Monday’s Wake Up with the Whales Cruise was FULL of activity. As soon as we left the harbor, we were surrounded by a pod of about 3 dozen Spinner Dolphins. After letting them play in our wake for awhile, we headed out to see a whale who had spouted at the surface and sounded. After waiting around for almost 30 minutes, we gave up on seeing our first whale a second time, and headed over to watch what turned out to be our favorite duo, Momma Humpback and her calf. These two seemed to be heading somewhere with intent, and after moving along with them for awhile, one of our guests saw our fourth Humpback of the day. This whale announced his presence by breaching, and on our way out to see him, we watched him do multiple pectoral slaps. Once we got to our 100 yard mark, whale number 4 seemed to disappear, but fortunately 2 more Humpbacks surfaced nearby. Both of these whales were kind of small — not calves, but not fully grown adults either. One of them appeared to be a light gray color (though he wasn’t the light gray whale we had seen the other day as today’s whale’s dorsal fin didn’t have that distinctive notch). While we were watching these two whales, the darker and larger of the two rolled over and started doing some pectoral slaps. This duo surfaced close to us several times, but eventually we had to turn the boat and begin to head back to the harbor…and that’s when one of these two whales decided to breach. Unfortunately most of us were looking the wrong way to see it, but with all the other action we had seen throughout the cruise, we reminded ourselves not to be too disappointed that we missed that final breach.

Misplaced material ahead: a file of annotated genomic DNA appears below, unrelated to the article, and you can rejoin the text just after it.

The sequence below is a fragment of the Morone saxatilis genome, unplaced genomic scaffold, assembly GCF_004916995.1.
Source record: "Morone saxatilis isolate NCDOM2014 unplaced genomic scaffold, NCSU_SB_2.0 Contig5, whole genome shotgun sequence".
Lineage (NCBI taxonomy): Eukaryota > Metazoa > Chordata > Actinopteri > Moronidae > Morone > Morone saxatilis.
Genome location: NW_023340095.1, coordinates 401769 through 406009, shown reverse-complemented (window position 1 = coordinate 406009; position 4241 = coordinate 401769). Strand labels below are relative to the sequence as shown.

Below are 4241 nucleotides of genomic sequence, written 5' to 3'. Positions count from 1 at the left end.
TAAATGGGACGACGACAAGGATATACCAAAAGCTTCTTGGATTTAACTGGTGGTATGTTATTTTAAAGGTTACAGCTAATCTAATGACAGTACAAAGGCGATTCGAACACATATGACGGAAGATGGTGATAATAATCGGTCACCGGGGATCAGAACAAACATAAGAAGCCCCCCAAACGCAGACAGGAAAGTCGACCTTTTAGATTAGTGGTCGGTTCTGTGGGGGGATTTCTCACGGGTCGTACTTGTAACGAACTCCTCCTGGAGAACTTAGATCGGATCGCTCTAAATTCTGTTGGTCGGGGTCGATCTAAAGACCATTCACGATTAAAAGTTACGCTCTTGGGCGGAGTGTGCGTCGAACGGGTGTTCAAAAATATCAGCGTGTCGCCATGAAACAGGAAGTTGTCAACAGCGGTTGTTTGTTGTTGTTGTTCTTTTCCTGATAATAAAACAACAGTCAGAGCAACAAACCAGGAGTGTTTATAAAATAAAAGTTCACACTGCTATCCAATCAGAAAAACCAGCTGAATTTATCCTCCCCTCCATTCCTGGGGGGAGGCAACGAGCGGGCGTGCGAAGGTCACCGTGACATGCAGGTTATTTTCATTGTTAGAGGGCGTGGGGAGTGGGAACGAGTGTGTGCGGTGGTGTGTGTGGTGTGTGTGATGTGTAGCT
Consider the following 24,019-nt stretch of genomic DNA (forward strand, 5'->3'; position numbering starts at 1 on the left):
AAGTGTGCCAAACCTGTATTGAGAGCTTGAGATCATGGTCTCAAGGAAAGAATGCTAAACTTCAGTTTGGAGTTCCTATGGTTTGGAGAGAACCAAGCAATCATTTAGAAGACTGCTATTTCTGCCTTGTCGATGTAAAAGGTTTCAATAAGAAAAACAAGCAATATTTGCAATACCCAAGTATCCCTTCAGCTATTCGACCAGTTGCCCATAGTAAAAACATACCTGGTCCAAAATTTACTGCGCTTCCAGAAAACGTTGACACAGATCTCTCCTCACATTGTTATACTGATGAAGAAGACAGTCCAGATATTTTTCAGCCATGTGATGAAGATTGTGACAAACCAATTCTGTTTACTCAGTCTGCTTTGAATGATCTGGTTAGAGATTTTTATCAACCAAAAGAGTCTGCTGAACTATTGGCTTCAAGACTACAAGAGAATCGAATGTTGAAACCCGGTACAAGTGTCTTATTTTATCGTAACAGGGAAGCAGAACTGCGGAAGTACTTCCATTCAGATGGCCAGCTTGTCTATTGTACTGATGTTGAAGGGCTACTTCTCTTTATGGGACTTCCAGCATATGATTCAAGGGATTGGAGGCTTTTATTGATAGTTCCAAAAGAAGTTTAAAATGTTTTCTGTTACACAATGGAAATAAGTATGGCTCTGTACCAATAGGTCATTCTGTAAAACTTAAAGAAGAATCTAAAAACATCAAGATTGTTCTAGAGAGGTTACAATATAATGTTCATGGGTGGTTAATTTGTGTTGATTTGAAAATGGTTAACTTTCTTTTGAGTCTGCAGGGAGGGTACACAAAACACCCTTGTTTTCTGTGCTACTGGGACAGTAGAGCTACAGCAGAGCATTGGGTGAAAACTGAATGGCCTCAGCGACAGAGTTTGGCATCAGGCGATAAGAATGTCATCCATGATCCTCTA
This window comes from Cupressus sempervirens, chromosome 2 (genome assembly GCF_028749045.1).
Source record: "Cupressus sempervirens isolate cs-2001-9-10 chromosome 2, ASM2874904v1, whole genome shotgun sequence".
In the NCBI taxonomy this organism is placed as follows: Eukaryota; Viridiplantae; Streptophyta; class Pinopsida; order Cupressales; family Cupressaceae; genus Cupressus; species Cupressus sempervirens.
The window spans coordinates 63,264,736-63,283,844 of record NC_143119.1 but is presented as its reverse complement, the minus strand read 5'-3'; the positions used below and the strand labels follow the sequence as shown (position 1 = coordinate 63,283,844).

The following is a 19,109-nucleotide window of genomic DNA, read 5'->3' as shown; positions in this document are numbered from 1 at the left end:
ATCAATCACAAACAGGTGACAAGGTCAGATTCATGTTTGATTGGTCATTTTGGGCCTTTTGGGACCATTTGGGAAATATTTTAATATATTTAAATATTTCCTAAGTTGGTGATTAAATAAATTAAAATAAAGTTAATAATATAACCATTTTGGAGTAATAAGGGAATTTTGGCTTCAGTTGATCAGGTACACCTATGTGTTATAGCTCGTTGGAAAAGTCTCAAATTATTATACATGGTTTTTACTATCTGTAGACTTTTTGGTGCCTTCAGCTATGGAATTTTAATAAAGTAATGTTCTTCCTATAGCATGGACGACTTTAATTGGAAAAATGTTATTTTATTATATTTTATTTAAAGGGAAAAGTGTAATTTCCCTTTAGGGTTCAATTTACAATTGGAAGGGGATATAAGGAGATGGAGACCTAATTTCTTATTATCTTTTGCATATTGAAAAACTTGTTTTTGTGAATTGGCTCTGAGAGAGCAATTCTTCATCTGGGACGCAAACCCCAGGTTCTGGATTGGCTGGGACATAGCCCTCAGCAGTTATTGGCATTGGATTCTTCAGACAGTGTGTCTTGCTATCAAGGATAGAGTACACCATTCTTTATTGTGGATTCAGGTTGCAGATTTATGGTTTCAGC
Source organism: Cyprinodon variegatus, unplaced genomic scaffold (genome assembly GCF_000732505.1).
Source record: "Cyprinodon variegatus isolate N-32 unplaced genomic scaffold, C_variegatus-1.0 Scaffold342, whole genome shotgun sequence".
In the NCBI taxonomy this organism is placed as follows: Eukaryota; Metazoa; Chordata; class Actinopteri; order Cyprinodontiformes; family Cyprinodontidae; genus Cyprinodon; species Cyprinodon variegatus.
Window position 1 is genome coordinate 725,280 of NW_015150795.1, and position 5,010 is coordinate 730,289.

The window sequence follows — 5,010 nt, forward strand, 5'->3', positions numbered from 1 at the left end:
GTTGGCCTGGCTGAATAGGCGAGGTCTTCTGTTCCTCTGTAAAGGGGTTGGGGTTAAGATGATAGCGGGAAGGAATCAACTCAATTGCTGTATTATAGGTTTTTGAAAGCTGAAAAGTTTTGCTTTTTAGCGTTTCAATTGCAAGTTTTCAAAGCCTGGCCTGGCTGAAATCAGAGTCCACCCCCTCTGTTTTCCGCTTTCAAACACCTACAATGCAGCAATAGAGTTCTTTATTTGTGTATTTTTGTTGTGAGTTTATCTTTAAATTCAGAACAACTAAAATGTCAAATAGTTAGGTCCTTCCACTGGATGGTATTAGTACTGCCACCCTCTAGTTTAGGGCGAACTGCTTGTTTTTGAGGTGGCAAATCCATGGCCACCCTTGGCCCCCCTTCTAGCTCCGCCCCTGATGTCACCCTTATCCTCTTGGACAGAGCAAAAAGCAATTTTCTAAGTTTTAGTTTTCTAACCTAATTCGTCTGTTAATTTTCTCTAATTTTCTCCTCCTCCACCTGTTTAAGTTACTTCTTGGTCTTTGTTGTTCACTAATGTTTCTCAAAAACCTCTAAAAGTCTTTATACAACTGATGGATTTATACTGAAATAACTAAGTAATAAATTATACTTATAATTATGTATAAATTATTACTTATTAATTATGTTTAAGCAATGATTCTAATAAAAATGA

Ocean Sports Whale Fact of the Day: Ok…so I know this isn’t a fact about whales, but it is almost the end of the season, and this fact is oddly interesting to me so I don’t want to miss an opportunity to share it with you. Researchers have observed schools of herring, while being pursued by orcas (killer whales), generating extensive gas bubble releases from their anuses. Due to the density difference of these bubbles compared to the surrounding sea water, the researchers have theorized that the herrings’ gas creates a barrier disrupting the echolocation abilities of the orca, which, in turn, may allow those farting herring to avoid being eaten!
Something to consider if you ever find yourself being chased around the ocean by an orca…